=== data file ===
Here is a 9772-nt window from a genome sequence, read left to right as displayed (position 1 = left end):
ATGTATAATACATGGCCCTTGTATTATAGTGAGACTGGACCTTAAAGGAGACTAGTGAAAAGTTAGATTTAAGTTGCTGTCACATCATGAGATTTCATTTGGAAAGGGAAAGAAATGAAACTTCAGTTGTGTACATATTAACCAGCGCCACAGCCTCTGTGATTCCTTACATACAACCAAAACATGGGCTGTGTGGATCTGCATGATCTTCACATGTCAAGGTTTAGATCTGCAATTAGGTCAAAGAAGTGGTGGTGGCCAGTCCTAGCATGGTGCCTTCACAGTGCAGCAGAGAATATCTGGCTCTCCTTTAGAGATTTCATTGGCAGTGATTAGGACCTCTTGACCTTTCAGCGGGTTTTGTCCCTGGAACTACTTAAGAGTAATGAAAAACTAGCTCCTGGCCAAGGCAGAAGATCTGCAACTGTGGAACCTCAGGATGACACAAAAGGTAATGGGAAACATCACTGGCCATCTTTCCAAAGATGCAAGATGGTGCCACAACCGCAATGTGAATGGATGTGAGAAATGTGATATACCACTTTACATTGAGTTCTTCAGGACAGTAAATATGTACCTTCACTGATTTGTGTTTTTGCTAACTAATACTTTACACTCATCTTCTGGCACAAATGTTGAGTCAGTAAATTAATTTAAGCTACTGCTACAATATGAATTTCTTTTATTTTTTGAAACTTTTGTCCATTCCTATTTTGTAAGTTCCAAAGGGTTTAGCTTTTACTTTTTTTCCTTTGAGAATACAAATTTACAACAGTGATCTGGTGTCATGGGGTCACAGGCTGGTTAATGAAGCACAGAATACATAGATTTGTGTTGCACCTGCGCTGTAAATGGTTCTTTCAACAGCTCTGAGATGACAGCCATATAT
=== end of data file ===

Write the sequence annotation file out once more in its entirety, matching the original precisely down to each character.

Here is a 9772-nt window from a genome sequence, read left to right as displayed (position 1 = left end):
ATGTATAATACATGGCCCTTGTATTATAGTGAGACTGGACCTTAAAGGAGACTAGTGAAAAGTTAGATTTAAGTTGCTGTCACATCATGAGATTTCATTTGGAAAGGGAAAGAAATGAAACTTCAGTTGTGTACATATTAACCAGCGCCACAGCCTCTGTGATTCCTTACATACAACCAAAACATGGGCTGTGTGGATCTGCATGATCTTCACATGTCAAGGTTTAGATCTGCAATTAGGTCAAAGAAGTGGTGGTGGCCAGTCCTAGCATGGTGCCTTCACAGTGCAGCAGAGAATATCTGGCTCTCCTTTAGAGATTTCATTGGCAGTGATTAGGACCTCTTGACCTTTCAGCGGGTTTTGTCCCTGGAACTACTTAAGAGTAATGAAAAACTAGCTCCTGGCCAAGGCAGAAGATCTGCAACTGTGGAACCTCAGGATGACACAAAAGGTAATGGGAAACATCACTGGCCATCTTTCCAAAGATGCAAGATGGTGCCACAACCGCAATGTGAATGGATGTGAGAAATGTGATATACCACTTTACATTGAGTTCTTCAGGACAGTAAATATGTACCTTCACTGATTTGTGTTTTTGCTAACTAATACTTTACACTCATCTTCTGGCACAAATGTTGAGTCAGTAAATTAATTTAAGCTACTGCTACAATATGAATTTCTTTTATTTTTTGAAACTTTTGTCCATTCCTATTTTGTAAGTTCCAAAGGGTTTAGCTTTTACTTTTTTTCCTTTGAGAATACAAATTTACAACAGTGATCTGGTGTCATGGGGTCACAGGCTGGTTAATGAAGCACAGAATACATAGATTTGTGTTGCACCTGCGCTGTAAATGGTTCTTTCAACAGCTCTGAGATGACAGCCATATAT